Remuneration, promotion and performance are often good in the first year after return. MNCs could improve their GM insights into the effects of working abroad. Between a third and half of companies do not distinguish/ track important HR data of repatriates. While the number of firms that know whether repatriates had left the organisation in the first year after return was comparatively high, a surprising 31% did not have this data.Of those who provided data, we collated the answers to ‘sometimes’, ‘mostly’ and ‘always’; 61% of organisations experienced repatriate churn (staff turnover of repatriates) in the first year, 80% of MNCs saw repatriates ‘sometimes’ or more frequently promoted, 86% had many repatriates who received higher performance ratings and 74% had frequent instances of faster compensation increases in comparison to non-expatriated peers. While many employees frequently change employer when seeking new challenges or other opportunities, the propensity of repatriates who leave their organisation is still higher compared with their non-expatriated peers in many firms.Overall, we can observe some positive trends in the last ten years in this area. It seems that the ‘career wobble’ and problems during the first year after return do exist, but companies have learned how to better manage these over the last decade.Excellent HR data on performance, careers and rewards endures over the long term. Only one in three repatriates (31%) ‘always’ or ‘mostly’ changed their employer in the first five years after return, which is an encouraging statistic. Adding in the ‘sometimes’ category, 85% of the responding organisations’ repatriates were promoted faster, in 78% of cases they had higher performance ratings, in 84% they experienced faster compensation increases, in 76% they went more often on another international assignment and in 82% of cases they had better opportunities to work on special projects.Women repatriates experience slightly worse HR outcomes. The survey also explored the differences in short- and long- term outcomes experienced by repatriates between men and women. Again, the overall trend was highly positive for both genders. In comparison, two areas stood out where women’s outcomes were more positive for the organisations: repatriate churn (in the first year and within five years) and performance in the first year after return.For the other HR indicators, the respondents documented that more men gained higher rewards, performance ratings and promotions. However, the differences were statistically small, with the biggest not being very pronounced (11% of respondents indicated that fewer women than their overall populations would have better opportunities to work on special projects and 9% fewer getting promoted faster in the first five years). Nevertheless, these are areas of possible concern in which a GM department could explore whether there is institutional bias or discrimination. It would certainly be interesting to evaluate whether organisations’ global EVPs can more positively take account of women’s differing interests, situations, global experiences and outcomes to make working abroad more attractive.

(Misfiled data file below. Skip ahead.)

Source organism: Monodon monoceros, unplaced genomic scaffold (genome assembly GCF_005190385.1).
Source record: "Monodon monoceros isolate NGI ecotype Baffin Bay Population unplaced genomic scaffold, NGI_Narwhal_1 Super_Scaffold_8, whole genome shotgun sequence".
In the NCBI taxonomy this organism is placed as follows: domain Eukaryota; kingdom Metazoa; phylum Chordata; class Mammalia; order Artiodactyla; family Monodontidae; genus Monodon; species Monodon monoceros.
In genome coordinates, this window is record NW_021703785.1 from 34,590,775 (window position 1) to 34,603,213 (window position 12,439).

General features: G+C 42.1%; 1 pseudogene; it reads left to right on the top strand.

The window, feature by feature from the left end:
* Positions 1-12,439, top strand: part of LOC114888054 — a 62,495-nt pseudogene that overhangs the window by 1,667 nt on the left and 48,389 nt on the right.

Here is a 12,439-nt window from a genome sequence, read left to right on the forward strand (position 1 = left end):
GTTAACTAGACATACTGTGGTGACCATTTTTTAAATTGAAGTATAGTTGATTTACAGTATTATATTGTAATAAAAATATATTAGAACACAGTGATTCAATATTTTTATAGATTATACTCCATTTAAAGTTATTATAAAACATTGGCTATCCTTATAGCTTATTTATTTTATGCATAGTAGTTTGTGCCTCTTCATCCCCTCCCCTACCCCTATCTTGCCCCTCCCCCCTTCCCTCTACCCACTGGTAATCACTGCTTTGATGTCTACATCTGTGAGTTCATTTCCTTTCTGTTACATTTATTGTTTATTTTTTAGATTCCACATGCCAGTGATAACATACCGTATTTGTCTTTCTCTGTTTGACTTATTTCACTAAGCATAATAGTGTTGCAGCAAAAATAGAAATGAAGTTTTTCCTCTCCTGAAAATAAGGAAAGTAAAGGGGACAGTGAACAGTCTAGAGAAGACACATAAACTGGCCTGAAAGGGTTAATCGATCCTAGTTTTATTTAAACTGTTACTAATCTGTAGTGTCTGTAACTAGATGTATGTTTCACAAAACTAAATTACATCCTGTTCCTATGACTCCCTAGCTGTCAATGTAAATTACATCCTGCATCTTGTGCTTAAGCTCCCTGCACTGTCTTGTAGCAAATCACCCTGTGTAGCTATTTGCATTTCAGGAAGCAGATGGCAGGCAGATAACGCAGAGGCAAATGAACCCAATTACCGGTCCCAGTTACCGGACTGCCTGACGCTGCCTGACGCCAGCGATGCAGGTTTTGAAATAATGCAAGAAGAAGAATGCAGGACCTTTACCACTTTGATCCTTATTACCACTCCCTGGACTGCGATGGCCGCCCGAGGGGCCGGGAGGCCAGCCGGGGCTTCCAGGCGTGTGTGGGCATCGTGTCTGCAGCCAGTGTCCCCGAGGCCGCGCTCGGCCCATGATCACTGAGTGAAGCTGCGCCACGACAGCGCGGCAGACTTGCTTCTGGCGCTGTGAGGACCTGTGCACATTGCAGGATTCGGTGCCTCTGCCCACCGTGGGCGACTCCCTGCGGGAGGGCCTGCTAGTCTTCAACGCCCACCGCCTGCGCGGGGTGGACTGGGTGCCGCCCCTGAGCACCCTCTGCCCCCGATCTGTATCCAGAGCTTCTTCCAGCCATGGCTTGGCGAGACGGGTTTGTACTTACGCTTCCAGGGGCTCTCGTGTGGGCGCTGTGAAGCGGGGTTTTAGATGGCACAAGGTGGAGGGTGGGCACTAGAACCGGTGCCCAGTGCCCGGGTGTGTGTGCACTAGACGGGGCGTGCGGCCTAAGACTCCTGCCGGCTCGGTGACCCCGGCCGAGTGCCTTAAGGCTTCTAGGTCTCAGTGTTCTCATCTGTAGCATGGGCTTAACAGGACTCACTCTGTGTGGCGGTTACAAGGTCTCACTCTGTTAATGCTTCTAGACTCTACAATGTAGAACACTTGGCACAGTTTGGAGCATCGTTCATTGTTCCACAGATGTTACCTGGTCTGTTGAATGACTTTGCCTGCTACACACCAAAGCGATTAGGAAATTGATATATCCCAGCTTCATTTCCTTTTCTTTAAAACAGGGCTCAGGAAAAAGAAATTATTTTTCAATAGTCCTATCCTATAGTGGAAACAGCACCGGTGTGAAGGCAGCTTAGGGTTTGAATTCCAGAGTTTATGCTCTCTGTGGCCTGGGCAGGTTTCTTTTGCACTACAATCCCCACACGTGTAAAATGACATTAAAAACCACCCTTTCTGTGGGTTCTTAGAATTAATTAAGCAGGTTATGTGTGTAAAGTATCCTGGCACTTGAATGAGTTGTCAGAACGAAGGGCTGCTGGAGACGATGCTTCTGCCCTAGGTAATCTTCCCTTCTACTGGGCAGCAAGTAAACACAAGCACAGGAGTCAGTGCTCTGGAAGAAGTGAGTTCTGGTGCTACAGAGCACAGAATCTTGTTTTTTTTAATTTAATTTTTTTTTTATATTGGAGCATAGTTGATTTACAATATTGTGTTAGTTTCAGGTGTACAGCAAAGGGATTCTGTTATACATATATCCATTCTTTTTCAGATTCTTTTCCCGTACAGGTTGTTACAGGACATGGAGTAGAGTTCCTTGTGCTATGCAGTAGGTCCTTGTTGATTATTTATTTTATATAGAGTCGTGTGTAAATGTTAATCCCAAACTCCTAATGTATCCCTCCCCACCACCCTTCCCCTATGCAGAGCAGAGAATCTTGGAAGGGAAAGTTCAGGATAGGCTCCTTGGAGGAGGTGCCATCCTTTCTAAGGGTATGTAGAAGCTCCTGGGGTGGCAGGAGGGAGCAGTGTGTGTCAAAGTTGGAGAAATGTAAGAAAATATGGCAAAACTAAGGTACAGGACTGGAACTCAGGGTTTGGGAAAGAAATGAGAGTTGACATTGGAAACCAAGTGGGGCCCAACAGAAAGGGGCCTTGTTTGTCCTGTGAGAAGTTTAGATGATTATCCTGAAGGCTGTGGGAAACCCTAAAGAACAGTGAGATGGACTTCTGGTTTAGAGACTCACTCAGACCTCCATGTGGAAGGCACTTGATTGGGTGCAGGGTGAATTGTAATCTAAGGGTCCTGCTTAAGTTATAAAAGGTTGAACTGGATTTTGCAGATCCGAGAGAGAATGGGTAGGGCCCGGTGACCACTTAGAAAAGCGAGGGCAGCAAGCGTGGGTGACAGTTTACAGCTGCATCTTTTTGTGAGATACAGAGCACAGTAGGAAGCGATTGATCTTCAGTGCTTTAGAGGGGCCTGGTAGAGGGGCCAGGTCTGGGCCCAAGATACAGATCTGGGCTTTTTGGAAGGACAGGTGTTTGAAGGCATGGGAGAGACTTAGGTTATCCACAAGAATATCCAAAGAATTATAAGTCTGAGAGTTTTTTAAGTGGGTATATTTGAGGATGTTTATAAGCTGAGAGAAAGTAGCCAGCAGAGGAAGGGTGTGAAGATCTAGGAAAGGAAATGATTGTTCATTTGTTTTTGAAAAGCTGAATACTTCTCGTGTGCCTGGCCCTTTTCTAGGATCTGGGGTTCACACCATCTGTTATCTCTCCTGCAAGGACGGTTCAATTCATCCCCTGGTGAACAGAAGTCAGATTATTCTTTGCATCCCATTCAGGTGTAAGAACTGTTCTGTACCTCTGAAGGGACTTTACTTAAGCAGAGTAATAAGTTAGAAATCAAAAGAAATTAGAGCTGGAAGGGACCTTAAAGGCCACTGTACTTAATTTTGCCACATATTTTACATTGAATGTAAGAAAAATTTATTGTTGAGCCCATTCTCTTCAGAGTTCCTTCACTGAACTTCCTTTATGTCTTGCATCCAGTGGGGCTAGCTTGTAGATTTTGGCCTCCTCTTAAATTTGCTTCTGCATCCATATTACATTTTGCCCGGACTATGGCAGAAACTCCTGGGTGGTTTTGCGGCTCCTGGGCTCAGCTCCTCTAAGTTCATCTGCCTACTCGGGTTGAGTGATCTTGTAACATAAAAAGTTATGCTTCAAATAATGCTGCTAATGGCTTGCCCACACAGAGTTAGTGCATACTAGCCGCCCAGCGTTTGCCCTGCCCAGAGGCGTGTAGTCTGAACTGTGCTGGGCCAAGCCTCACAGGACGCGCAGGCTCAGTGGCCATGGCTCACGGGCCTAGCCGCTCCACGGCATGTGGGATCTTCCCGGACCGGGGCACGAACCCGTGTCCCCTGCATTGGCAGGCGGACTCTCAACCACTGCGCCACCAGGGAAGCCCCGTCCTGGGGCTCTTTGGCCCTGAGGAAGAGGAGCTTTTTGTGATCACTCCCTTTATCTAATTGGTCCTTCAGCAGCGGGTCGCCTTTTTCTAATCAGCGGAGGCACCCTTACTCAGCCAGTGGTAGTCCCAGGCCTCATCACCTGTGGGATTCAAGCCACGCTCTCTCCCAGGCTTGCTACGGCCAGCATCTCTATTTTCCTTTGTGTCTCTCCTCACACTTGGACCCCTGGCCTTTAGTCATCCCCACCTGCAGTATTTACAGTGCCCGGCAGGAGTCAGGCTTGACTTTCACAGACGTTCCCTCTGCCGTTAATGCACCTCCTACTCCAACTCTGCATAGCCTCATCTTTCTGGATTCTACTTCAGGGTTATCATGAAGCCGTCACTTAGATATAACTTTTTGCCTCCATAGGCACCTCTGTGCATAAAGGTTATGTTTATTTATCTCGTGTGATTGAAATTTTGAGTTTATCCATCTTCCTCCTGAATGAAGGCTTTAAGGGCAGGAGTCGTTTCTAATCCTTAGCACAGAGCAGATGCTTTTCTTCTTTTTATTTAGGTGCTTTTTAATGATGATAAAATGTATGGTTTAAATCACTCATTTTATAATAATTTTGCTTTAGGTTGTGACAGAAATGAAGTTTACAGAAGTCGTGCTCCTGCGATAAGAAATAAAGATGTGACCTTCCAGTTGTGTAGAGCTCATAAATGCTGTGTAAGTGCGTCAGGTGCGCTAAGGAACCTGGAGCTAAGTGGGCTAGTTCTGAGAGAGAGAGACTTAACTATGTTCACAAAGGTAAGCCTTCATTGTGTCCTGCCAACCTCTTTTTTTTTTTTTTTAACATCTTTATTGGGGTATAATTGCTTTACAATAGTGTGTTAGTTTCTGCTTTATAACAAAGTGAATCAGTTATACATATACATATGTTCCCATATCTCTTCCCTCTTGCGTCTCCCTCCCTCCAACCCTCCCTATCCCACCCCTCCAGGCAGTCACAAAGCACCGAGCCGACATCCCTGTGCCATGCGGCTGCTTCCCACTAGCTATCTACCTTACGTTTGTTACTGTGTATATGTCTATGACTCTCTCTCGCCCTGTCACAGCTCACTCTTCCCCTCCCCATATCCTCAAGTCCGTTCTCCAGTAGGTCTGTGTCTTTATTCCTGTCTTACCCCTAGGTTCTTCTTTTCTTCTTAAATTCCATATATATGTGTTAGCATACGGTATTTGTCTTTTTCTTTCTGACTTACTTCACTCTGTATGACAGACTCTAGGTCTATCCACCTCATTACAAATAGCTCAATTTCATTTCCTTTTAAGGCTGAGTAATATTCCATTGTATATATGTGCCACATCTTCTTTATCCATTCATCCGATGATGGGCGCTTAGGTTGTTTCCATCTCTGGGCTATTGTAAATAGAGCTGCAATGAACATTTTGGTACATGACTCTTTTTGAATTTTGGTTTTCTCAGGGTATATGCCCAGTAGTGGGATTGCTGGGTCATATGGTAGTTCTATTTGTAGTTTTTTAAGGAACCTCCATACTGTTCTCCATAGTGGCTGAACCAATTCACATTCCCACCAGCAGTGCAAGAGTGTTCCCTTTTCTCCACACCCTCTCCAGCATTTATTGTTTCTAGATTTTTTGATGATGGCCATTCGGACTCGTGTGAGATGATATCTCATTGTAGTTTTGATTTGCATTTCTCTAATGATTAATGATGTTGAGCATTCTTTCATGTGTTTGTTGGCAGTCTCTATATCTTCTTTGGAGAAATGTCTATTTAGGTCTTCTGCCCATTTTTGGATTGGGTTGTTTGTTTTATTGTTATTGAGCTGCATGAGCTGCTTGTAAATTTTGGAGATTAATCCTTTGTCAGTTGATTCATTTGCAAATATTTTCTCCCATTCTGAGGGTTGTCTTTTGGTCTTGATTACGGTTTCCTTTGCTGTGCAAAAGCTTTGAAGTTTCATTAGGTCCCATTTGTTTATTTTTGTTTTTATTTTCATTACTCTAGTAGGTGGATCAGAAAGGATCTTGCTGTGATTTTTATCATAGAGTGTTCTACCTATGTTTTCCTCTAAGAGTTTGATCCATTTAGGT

Employers need people who are willing to work abroad and international experience is particularly important for the most senior positions of the organisations surveyed.Conversely, employees need international experience, both to enhance their future career prospects and to meet their own personal goals. Yet the organisations surveyed have a large shortage of employees who are willing to be internationally mobile.More than half of the companies have at least a 20% gap in their requirements (for entry-level professionals) and a shortage of more than two-thirds for professionals, managers and senior managers. MNCs encounter the biggest challenge at the executive manager level, where three-quarters have at least a 20% gap and more than half have a 40% gap.Urgent action to increase the attractiveness of global work is needed and a strong GTM approach that fulfils the many objectives and talent/ succession demands that organisations have. Once a GTM approach and an associated comprehensive EVP concept have been defined, it should be communicated and its outcomes assessed as a matter of course. Through this approach, GTM and the attractiveness of working abroad can be refined, strengthening the global competitive position of the organisation.This article is based on content from the May 2019 RES Forum research paper, ‘Working towards Top-Class Global Mobility - Smart Global Talent Manageme://theresforumMichael Dickmann is professor of International HRM at Cranfield University School of Management and strategic adviser to the RES Forum. David Enser is partner and head of Cross-Border Employment and Reward Innovation at the RES Forum.